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Raquel Wilson is a woman and minority founder, former CEO, and current small business consultant who has dedicated her career to helping underserved entrepreneurs grow their businesses. As a Mexican American who grew up in a low socioeconomic environment, Raquel faced systemic barriers and unique challenges, but with the support of her parents, pursued higher education and earned her master’s degree in clinical social work from Michigan State University. After working in various social work settings, she decided to open her own counseling practice in 2009. In 2015, she transitioned away from social work and launched Peachtree Versatile Assistants (PVA), a virtual assistant staffing company that provides administrative and operations support to business owners.
During her seven years as the CEO of PVA, she identified a commonality in her work with founders: a lack of systems within their business. Since selling PVA in March of 2022, Raquel has made it her mission to spread awareness about the importance of building systems in a business to achieve balanced success.
With her social work and entrepreneurial experience rooted in a desire to help others overcome challenges, Raquel teaches the Scaling through Systems course in the Sorenson Impact Center’s Project DEEP Program. In the course, she covers strategies for building systems within your business, from key components that go into creating and scaling a system to how to overcome mental barriers. Here, Raquel shares insights for women and BIPOC founders into the importance of using systems to accelerate the growth of businesses, both at the individual business level and in terms of cultivating a more supportive entrepreneurial ecosystem.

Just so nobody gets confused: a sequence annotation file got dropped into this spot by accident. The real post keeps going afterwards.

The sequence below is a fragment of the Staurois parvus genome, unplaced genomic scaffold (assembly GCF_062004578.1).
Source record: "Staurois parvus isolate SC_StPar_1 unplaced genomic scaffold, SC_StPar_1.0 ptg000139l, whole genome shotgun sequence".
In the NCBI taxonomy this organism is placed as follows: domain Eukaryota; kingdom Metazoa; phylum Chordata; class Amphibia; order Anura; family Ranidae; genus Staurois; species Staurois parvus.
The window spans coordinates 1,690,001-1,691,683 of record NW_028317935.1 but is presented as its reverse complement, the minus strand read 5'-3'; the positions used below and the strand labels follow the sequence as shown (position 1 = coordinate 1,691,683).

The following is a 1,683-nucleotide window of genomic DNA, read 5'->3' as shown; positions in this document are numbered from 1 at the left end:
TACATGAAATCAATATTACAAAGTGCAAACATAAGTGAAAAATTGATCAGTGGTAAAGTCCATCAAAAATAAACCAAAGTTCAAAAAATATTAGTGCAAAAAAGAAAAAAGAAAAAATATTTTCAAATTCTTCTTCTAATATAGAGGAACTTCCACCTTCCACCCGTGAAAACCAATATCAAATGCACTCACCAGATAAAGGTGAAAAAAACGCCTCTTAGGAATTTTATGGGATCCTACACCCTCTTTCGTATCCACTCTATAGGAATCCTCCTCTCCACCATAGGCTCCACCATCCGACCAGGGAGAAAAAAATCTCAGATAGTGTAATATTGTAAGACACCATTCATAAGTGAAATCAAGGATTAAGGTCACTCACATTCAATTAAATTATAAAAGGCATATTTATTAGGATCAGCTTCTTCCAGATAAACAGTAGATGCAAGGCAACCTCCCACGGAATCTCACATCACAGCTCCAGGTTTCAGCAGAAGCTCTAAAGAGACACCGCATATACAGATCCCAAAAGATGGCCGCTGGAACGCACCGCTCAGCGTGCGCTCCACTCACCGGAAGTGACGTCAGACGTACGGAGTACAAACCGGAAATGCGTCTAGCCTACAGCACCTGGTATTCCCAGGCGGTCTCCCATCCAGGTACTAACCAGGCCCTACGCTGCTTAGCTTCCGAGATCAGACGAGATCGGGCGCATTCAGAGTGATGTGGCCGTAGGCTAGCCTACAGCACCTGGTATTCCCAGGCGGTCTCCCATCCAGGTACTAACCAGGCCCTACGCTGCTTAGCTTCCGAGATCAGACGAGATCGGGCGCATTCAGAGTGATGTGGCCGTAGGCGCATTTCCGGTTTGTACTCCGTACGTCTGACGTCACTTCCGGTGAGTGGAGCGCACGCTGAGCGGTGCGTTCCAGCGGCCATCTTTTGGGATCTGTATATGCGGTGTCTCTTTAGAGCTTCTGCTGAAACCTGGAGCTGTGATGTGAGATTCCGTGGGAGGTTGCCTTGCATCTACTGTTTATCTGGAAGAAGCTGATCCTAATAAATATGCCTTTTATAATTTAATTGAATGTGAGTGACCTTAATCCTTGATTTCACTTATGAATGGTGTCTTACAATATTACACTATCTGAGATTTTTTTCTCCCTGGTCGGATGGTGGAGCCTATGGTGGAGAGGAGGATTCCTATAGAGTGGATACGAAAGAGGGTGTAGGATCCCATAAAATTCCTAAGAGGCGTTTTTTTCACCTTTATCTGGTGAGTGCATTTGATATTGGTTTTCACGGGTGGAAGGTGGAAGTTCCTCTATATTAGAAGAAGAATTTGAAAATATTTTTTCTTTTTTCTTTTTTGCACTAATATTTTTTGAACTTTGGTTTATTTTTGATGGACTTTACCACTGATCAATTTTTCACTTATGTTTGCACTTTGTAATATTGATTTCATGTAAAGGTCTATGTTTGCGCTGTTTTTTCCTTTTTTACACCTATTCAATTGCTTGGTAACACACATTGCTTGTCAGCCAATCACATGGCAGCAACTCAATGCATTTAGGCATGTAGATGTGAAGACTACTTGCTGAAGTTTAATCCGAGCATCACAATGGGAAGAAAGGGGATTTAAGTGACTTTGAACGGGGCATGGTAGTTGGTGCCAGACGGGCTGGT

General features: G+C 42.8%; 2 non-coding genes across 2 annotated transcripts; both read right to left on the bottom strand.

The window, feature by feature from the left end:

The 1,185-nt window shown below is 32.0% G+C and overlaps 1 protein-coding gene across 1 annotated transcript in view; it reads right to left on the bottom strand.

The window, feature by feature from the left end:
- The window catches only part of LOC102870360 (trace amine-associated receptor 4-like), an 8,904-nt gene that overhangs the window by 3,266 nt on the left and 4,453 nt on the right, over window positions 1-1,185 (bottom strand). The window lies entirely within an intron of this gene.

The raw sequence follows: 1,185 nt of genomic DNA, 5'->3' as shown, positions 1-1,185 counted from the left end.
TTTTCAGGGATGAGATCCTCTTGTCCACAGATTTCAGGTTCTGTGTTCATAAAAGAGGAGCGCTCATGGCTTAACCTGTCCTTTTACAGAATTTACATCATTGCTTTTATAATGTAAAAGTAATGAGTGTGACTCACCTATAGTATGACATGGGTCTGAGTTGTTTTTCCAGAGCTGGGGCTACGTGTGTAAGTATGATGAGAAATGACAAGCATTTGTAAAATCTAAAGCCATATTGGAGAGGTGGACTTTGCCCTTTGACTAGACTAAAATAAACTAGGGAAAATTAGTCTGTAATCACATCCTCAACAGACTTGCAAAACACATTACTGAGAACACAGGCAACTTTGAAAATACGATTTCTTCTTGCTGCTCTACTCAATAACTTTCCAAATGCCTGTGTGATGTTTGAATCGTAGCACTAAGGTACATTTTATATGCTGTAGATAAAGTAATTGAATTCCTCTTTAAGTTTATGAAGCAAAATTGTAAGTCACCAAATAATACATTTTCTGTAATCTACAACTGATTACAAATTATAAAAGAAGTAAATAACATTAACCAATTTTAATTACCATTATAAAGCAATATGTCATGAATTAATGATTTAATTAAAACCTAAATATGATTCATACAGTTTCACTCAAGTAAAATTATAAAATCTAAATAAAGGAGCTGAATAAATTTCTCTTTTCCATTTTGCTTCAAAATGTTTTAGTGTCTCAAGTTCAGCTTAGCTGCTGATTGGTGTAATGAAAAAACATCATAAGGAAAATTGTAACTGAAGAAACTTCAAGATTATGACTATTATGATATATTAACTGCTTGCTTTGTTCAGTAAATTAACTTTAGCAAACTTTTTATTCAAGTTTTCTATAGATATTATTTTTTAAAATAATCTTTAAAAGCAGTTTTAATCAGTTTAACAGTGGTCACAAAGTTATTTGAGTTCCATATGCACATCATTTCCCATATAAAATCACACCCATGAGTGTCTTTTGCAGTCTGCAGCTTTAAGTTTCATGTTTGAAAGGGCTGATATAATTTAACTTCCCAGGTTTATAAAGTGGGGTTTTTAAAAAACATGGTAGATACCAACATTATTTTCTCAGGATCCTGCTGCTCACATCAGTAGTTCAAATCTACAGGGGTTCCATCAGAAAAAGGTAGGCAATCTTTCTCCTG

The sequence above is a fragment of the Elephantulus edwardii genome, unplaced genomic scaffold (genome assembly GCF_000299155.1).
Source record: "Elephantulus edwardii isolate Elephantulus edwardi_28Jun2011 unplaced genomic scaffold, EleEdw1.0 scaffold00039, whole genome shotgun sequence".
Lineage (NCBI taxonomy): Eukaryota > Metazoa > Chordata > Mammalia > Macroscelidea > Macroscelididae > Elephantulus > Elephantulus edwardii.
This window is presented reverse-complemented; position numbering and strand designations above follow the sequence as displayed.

Project DEEP centers on the need to change our systems and power structures in order to remove barriers for women and people of color to be successful entrepreneurs. How does your work further this goal?
I’m an operations person, so my expertise and passion lie in helping business owners identify the need for systems — processes, tools, and teams — and then helping them develop and implement these systems so they can achieve their goals.
Data shows that businesses owned by women and people of color represent the fastest-growing sector of business in the United States.
Sound, smart, and scalable systems are the cornerstones of any business. Without them, businesses are forever teetering on an unstable foundation and, as a result, problems and stressors compound over time making it difficult to run, scale, or sell. The work I do with entrepreneurs and owners in developing and implementing systems isn’t glamorous — in fact, it’s often mundane and tedious. But it’s critical to a business’s survival and long-term success.
Data shows that businesses owned by women and people of color represent the fastest-growing sector of business in the United States and I’m thrilled to be in the trench with these entrepreneurs, helping them build and grow in a meaningful and sustainable way.
What are you hoping this course will offer? What do you hope someone will take away from it?
Exploring the need for systems in one’s business requires reflection and vulnerability. My favorite moments with Project DEEP came from the interviews with three small business owners. It was validating to see that, although the three businesses and owners were vastly different, there was a thread of commonality in each of their stories: the need for, and benefit of, having the right systems.